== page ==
a.href = downloadUrl;
                    a.download = filename;
                    document.body.appendChild(a);
                    a.click();
                }
            } else {
                window.location.href = downloadUrl;
            }

            setTimeout(function () { URL.revokeObjectURL(downloadUrl); }, 100); // cleanup
        }
    }
});

#35 Best answer 2 of Handle file download from ajax post(Score: 122)

Created: 2013-04-18

Create a form, use the POST method, submit the form - there’s no need for an iframe. When the server page responds to the request, write a response header for the mime type of the file, and it will present a download dialog - I’ve done this a number of times.

You want content-type of application/download - just search for how to provide a download for whatever language you’re using.

See also original question in stackoverflow

#36: Access Control Request Headers, is added to header in AJAX request with jQuery (Score: 426)

Created: 2012-04-10 Last updated: 2019-12-21

Tags: javascript, jquery, ajax, post, http-headers

I would like to add a custom header to an AJAX POST request from jQuery.

I have tried this:

$.ajax({
    type: 'POST',
    url: url,
    headers: {
        "My-First-Header":"first value",
        "My-Second-Header":"second value"
    }
    //OR
    //beforeSend: function(xhr) { 
    //	xhr.setRequestHeader("My-First-Header", "first value"); 
    //	xhr.setRequestHeader("My-Second-Header", "second value"); 
    //}
}).done(function(data) { 
    alert(data);
});

When I send this request and I watch with FireBug, I see this header:

OPTIONS xxxx/yyyy HTTP/1.1
Host: 127.0.0.1:6666
User-Agent: Mozilla/5.0 (Windows NT 6.1; WOW64; rv:11.0) Gecko/20100101 Firefox/11.0
Accept: text/html,application/xhtml+xml,application/xml;q=0.9,/;q=0.8
Accept-Language: fr,fr-fr;q=0.8,en-us;q=0.5,en;q=0.3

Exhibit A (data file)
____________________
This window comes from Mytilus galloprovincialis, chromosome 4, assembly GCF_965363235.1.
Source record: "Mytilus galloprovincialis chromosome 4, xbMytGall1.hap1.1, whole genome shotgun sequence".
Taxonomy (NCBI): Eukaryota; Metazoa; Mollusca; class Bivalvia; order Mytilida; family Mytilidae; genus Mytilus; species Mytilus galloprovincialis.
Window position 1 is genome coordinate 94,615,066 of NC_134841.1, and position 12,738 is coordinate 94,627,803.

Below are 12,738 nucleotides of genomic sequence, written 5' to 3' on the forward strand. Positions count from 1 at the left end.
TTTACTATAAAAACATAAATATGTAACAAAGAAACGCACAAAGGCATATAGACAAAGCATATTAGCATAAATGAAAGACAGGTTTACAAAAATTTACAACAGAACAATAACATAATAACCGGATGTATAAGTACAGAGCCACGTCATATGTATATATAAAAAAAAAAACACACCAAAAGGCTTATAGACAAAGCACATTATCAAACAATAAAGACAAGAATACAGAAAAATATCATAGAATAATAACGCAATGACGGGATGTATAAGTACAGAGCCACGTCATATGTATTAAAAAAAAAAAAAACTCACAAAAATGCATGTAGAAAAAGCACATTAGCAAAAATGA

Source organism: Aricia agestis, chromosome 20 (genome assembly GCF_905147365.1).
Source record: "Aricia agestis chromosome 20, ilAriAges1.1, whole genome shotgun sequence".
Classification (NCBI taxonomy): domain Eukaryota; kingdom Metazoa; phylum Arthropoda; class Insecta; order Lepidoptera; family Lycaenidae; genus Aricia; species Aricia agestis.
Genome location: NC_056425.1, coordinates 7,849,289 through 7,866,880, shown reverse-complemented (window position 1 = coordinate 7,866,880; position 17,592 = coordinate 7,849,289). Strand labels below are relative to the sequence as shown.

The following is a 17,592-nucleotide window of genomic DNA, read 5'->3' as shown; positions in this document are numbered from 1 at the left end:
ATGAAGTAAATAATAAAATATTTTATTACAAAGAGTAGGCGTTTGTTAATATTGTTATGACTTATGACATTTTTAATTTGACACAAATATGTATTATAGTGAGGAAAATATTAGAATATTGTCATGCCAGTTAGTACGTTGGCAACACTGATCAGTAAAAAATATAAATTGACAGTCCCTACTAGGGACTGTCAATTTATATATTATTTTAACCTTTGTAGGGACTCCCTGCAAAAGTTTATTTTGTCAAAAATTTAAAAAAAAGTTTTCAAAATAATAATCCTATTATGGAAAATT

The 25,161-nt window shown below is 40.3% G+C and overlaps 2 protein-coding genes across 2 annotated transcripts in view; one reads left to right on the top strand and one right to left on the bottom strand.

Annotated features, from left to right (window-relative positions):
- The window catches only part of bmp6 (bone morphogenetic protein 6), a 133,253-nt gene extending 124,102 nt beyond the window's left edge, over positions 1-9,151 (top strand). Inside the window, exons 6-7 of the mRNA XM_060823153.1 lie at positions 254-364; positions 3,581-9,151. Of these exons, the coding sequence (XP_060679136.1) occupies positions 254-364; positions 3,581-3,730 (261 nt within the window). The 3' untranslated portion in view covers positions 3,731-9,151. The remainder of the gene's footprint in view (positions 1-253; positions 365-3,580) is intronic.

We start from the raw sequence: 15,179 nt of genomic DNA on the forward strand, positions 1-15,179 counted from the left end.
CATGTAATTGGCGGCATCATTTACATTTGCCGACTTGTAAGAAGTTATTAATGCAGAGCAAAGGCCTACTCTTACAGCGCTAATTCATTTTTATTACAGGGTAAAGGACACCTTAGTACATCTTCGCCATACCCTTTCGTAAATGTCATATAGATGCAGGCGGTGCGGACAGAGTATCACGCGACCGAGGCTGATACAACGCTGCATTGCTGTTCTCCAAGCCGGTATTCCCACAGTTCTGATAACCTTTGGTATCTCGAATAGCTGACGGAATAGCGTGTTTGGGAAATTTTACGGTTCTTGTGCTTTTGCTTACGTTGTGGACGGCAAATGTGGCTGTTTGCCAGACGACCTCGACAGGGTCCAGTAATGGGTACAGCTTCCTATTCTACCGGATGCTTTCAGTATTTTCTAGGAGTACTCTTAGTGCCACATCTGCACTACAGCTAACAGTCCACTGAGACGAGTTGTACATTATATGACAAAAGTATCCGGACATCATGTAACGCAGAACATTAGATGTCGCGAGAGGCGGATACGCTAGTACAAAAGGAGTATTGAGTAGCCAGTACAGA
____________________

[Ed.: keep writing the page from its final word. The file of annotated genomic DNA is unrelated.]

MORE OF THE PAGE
Accept-Encoding: gzip, deflate
Connection: keep-alive
Origin: null
Access-Control-Request-Method: POST
Access-Control-Request-Headers: my-first-header,my-second-header
Pragma: no-cache
Cache-Control: no-cache

Why do my custom headers go to Access-Control-Request-Headers:

Access-Control-Request-Headers: my-first-header,my-second-header

I was expecting a header values like this:

My-First-Header: first value
My-Second-Header: second value

Is it possible?

#36 Best answer 1 of Access Control Request Headers, is added to header in AJAX request with jQuery (Score: 452)

Created: 2012-11-22 Last updated: 2020-01-26

Here is an example how to set a request header in a jQuery Ajax call:

$.ajax({
  type: "POST",
  beforeSend: function(request) {
    request.setRequestHeader("Authority", authorizationToken);
  },
  url: "entities",
  data: "json=" + escape(JSON.stringify(createRequestObject)),
  processData: false,
  success: function(msg) {
    $("#results").append("The result =" + StringifyPretty(msg));
  }
});

#36 Best answer 2 of Access Control Request Headers, is added to header in AJAX request with jQuery(Score: 187)

Created: 2014-11-14 Last updated: 2020-01-26

This code below works for me. I always use only single quotes, and it works fine. I suggest you should use only single quotes or only double quotes, but not mixed up.

$.ajax({
    url: 'YourRestEndPoint',
    headers: {
        'Authorization':'Basic xxxxxxxxxxxxx',
        'X-CSRF-TOKEN':'xxxxxxxxxxxxxxxxxxxx',
        'Content-Type':'application/json'
    },
    method: 'POST',
    dataType: 'json',
    data: YourData,
    success: function(data){
      console.log('succes: '+data);
    }
  });

See also original question in stackoverflow

#37: Uploading both data and files in one form using Ajax? (Score: 424)

Created: 2012-06-05 Last updated: 2015-02-02

Tags: javascript, jquery, ajax, forms

I’m using jQuery and Ajax for my forms to submit data and files but I’m not sure how to send both data and files in one form?